Tag Archives: ballet

Why Coppelia is a great ballet: #4 – Leo Delibes

The composer of Coppelia, Leo Delibes was one of the first composers to write good music for ballet. Prior to Delibes, ballet music was like wallpaper, useful for keeping dancers in time and making the atmosphere nice. But along came Delibes, and now we have fantastic ballet music. Yeah!


The music in Coppelia is indescribably expressive and beautiful. Before the dancing even begins, the audience is treated to an overture – a taste of all the best bits of Delibes score before we get distracted by the dancing. The overture was one of the best parts of the ballet! It begins with a quiet soli for horns before it swells up with the strings and wind… oh my heart! – and then it bursts into the muzurka movement with all the excitement of all the brass!

Throughout the whole ballet Delibes uses his brass perfectly. There are beautiful passages for them and they are always used the best they could be to add to the narrative. In fact, all the music adds perfectly to the narrative – but without being enslaved to the narrative. This is music that can exist on its own, it can be enjoyed without any dancing at all! The highlight for me was the theme and variations in the first act. It was a beautiful piece of choreography – a graceful yet fun dance off between Swanilda and her friends. But the music itself was so good you could have closed the curtains on the dancers and still enjoyed it.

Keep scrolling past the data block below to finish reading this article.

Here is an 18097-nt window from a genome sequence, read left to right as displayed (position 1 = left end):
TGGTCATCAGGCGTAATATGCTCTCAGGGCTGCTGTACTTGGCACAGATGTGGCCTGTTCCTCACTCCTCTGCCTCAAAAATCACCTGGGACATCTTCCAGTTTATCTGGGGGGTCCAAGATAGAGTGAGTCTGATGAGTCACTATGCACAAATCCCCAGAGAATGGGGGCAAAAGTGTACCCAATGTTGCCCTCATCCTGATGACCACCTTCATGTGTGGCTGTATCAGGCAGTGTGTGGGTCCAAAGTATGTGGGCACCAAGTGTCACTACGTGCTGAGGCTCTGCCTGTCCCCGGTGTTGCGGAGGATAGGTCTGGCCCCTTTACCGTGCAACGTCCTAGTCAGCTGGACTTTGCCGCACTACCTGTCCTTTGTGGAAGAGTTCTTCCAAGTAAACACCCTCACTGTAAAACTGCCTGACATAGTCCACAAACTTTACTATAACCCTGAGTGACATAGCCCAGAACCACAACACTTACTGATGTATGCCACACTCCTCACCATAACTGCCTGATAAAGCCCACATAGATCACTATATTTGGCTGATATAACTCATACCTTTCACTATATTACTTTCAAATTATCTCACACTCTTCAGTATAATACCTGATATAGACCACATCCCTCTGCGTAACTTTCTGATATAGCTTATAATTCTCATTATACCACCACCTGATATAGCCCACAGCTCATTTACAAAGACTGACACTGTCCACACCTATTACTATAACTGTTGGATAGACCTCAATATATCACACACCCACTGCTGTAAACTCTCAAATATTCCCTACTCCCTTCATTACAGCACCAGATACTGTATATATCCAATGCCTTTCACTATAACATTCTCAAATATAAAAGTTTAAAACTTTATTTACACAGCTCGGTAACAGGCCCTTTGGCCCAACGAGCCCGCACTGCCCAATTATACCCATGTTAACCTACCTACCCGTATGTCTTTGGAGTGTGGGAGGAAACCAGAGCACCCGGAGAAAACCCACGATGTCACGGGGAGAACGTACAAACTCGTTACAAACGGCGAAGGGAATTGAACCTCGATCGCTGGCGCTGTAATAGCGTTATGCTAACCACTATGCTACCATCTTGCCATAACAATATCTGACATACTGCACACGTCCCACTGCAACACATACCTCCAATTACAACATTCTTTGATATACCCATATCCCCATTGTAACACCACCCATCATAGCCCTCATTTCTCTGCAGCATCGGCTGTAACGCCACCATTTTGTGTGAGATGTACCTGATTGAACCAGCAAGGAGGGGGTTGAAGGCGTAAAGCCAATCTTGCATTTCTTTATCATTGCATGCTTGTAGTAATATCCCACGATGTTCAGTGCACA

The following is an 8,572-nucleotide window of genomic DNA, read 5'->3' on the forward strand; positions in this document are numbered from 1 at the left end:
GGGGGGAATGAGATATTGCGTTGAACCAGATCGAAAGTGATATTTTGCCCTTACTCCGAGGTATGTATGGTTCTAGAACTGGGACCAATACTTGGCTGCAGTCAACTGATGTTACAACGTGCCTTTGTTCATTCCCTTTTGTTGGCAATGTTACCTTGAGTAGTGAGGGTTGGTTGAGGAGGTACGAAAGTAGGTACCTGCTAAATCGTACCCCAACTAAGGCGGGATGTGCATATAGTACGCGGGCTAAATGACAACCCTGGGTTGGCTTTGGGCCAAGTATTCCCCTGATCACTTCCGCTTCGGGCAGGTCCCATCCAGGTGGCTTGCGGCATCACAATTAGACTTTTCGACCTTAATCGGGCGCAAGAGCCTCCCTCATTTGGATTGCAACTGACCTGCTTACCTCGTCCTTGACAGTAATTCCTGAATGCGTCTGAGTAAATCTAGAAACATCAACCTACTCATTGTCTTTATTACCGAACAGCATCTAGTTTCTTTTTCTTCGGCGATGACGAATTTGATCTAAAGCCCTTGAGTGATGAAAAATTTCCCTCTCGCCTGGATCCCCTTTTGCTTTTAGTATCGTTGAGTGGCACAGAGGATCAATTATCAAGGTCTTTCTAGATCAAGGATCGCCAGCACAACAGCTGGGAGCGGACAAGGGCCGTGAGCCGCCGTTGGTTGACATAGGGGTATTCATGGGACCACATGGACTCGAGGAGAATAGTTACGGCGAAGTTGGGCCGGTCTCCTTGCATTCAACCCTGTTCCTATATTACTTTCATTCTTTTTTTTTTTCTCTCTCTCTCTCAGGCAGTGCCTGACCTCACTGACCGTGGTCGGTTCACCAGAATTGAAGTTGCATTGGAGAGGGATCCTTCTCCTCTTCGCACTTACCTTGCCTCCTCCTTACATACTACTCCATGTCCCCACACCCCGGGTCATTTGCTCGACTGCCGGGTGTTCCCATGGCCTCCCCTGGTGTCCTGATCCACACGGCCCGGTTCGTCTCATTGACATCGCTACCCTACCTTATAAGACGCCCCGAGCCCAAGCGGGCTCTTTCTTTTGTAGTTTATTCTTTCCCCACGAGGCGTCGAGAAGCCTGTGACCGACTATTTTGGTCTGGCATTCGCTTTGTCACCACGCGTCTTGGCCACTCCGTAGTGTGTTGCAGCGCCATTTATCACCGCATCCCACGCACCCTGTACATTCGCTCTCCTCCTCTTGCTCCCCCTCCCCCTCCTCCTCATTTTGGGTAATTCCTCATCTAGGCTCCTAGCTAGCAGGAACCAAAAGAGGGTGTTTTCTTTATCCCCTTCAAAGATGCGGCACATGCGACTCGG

Delibes went on to write lots more amazing music, including other ballet music. In fact, he was a massive influence on a whole heap of other ballet composers who wanted their music to be more than wallpaper. I’ll always like the score for Coppelia best, but Tchaikovsky would disagree. Delibes’ score for the ballet Sylvia moved him so much that he wrote openly about how it was better than any of Tchaikovsky’s own works!


Why Coppelia is a great ballet: #2 – Insights into creative power

Now that we’ve got the synopsis and some historical context of this ballet, I’d like to draw attention to a particular theme that I appreciated in Coppelia: creative power.

If you’ve been following this series so far, you will be aware of how the plot of Coppelia climaxes in act 2, with a test of the magician’s creative power. Can he really cause a doll to come to life? He thinks so, but it all turns out to be a hoax. Act 2 ends with the failed magician crumpled on the floor. He doesn’t have the power he thought he had to create life.

But there are bigger insights into creative power going on. Framing act two are acts one and three: celebrations of the harvest festival. Inside the magician’s workshop, we see the failure of humans to cerate life. But outside, in the town centre, are ongoing celebrations of life. As Swanilda and Franz disappear into the church to be married, the town erupts with dancing. First there is a dance of hours, twelve women dancing to represent the passage of time. They are followed by a single ballerina, the dawn, representing the sun. Finally another ballerina emerges. She is prayer, representing God in all of this. Coppelia emphasises that these three factors are necessary for a successful harvest – God, the sun and the passing of time.